This is misleading. Ripping a Blu-Ray disc would not entail breaking HDCP - you would want to break AACS and BD+, which are the protections on the compressed content on the disc. HDCP is applied to the uncompressed stream between player and screen. I believe software such as Slysoft's AnyDVD HD has already broken AACS and BD+, though there is a bit of cat-and-mouse with content producers revoking compromised keys and changing the software run on the BD+ virtual machine to try to defeat hacks. I'll confess I'm not fully up to speed with the current status of this.





What's news here is not that someone has broken HDCP (which was shown to be vulnerable as early as 2001 - http://www.cs.rice.edu/~scrosb..., but that a master key has been leaked which is effectively a permanent breaking of the technology - the master key can be used to create unlimited valid keys, and the master key can't be revoked without irreparably breaking the millions of HDCP enabled devices already in circulation.





Anyway, the fact that a software solution would be slower than realtime wouldn't preclude it from ripping a disc slower than realtime. All it would do is prevent a software hack from removing HDCP from a data stream in realtime to use with a display without HDCP.





Also, DeCSS was not the encryption code - the code was CSS (content scrambling system); DeCSS was DVD Jon's hack to break CSS.





Breaking HDCP is a good thing. It will drive down the cost of Blu-Ray and other HD technology by eliminating a licence fee payable for unnecessary and ineffective DRM which only serves to infuriate users of perfectly serviceable non-HDCP 1080p displays rendered obsolete by an artificial impediment to fair use of legally purchased content.

Manni

September 17, 2010, 8:05 pm

@ChaosDefinesOrder


The BD media limit is 50Gb (dual sided), so it's difficult to find many movies taking 80Gb...


The focus on "now everyone can crack and rip their copies" is entirely wrong, because sadly full quality rips (20gb or more) of blurays have been widely available for years (since ACSS protection got cracked), and are indeed downloaded by more people than you think despite the time it takes to do so, the space required to store them (and of course the fact that it is illegal).


The HDCP protection is a joke. Yes, there are some situations where you would want to play a bluray on an old monitor, but that's very marginal unless you want to mass produce illegal blurays for reselling and need to connect a player to a multi-burner.


Hopefully it's not the case...

Nik Bates

September 17, 2010, 11:31 pm

A few years ago i purcashed a 27" Thompson Lcd Tv for £700 way before lcd became mainstream and way before hdmi was the preferred input and it came with only a Dvi and guess what it wasn't HDCP compliant so this will be good news to me, cheap Blu ray player for the bedroom Yes please.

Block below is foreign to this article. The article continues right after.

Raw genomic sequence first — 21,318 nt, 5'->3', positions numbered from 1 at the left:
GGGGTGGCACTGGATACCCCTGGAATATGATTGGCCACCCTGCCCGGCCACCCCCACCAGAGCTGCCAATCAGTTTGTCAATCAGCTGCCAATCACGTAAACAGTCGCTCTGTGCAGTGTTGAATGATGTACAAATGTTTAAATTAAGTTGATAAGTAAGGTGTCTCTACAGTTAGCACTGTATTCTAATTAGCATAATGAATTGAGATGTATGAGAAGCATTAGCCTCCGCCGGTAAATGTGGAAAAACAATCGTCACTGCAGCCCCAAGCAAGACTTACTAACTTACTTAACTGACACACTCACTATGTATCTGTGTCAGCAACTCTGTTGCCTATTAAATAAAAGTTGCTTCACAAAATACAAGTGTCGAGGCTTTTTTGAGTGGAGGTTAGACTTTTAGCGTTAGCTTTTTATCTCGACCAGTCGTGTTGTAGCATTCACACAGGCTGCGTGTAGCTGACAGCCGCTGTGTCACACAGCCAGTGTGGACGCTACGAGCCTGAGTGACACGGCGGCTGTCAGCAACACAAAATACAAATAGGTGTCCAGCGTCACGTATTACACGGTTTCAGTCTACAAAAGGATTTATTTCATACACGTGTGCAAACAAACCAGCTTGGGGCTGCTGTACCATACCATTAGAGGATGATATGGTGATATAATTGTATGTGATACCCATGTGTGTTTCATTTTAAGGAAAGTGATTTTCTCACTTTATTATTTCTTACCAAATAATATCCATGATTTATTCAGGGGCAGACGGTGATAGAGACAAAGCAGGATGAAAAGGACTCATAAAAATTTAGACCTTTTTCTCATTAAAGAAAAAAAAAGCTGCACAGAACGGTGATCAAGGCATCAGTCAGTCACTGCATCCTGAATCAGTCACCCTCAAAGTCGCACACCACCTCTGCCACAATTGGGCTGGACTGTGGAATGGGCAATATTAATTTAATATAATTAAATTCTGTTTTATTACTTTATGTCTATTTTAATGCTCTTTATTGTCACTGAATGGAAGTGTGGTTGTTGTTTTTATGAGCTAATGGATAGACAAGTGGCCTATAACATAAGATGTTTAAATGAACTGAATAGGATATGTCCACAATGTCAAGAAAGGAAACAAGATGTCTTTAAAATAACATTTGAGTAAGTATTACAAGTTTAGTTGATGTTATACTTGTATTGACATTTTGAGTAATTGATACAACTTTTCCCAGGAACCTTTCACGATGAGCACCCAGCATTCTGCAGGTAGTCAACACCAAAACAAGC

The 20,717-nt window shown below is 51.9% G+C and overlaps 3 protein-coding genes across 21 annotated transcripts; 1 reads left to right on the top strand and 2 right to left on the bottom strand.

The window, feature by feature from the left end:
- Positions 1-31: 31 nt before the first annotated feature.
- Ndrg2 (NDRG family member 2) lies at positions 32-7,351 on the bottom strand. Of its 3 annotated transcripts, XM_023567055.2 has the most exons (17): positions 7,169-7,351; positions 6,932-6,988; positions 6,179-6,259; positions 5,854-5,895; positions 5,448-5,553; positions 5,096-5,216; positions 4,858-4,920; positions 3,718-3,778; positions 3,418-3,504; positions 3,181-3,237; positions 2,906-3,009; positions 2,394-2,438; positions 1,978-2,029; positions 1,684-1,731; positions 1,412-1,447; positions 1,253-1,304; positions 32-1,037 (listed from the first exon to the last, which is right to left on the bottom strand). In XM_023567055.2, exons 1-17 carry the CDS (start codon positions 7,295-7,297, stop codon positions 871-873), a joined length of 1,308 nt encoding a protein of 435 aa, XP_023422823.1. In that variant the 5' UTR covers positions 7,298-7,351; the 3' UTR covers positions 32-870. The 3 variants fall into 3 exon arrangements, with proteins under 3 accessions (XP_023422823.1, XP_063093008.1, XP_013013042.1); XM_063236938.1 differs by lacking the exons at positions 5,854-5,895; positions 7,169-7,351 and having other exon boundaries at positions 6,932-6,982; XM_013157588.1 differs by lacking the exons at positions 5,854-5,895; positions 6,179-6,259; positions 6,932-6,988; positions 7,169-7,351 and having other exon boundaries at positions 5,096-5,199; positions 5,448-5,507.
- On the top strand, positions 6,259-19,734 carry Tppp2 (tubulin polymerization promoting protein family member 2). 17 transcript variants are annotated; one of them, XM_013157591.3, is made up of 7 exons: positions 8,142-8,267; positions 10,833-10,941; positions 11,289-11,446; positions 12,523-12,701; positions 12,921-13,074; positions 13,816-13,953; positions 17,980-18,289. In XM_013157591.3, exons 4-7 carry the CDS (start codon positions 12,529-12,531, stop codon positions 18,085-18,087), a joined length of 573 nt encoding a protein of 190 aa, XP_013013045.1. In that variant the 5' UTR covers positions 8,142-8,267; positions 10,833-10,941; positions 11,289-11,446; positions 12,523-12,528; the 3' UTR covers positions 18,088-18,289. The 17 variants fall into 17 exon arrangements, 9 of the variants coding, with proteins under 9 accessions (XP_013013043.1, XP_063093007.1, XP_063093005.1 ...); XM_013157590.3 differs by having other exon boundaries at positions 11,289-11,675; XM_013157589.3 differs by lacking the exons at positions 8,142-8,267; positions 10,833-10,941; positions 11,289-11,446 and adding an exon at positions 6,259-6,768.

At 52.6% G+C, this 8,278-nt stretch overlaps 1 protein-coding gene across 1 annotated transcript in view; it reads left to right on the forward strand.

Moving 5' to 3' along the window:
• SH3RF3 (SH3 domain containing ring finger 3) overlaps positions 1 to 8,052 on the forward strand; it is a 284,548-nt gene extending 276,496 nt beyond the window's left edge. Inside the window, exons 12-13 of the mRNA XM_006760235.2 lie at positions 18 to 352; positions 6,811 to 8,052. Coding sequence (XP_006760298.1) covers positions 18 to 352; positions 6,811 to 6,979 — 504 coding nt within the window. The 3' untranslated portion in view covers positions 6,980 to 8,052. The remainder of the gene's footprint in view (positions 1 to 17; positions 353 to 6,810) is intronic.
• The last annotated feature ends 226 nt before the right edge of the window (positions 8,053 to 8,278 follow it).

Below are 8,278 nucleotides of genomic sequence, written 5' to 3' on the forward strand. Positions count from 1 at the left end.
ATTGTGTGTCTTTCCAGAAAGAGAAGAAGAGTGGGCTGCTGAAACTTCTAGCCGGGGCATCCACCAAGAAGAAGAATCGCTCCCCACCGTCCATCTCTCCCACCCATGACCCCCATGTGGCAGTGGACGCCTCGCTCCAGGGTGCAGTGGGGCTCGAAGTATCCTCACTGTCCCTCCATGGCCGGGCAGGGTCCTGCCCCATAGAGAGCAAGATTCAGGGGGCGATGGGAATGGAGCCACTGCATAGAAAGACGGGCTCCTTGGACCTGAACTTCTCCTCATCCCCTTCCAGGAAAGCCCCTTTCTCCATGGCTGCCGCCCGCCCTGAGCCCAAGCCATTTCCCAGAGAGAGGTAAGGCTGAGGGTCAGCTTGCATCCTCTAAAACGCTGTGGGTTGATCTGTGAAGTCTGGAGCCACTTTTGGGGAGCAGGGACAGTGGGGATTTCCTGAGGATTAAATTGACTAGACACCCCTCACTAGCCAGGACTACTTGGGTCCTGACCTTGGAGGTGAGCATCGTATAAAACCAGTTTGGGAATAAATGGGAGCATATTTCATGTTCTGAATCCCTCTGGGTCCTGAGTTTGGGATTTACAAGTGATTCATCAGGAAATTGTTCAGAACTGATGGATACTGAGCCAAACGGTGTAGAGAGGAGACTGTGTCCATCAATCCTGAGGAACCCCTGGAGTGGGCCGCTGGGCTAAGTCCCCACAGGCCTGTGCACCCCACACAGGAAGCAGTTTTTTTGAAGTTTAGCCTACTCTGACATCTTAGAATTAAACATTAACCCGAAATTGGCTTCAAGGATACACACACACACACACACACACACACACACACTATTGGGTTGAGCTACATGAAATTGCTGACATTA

Enigma

September 17, 2010, 11:41 pm

The people in the AV and content production industries aren't very bright! When are they going to learn that what can be made can be 'broken'? It's seems rather easily!!





The amount of money and effort that has firstly gone into all the DRM R&D and then into setting up production must surely be greater than the loss to piracy?





After all the AV and content production industries survived the VHS and and audio cassette era.





So you can stop the IDIOTS making CAM copies at the cinemas - they have to be idiots as I cannot see any value seeing such a poor copy of the original - but what of CAMing at home?





Judging by the people like me making the extra effort and at extra cost to see sell-out movies like Avatar at BFI's IMAX Waterloo I cannot see how they are loosing any significant amount of money to piracy? Indeed the figures prove it. Just make GOOD movies and you will make money.





Even films like Water (the Kevin Costner 'flop') has since reportedly raked in good money.

hankb6d

September 18, 2010, 12:57 am

Maybe Sony will get some Hank cash after all.

PGrGr

September 21, 2010, 4:31 pm

In your linked article, written in Oct 06, you wrote:





"Interestingly, in dialogues I have had with many rival iPod companies it is a common view that the exclusivity of iTunes is the key component in the player&#8217s continued market dominance. We may be about to find out whether that argument holds true&#8230"





I guess that four years later, with ipods still dominant, that particular piece of hacking hasn't had the expected effect!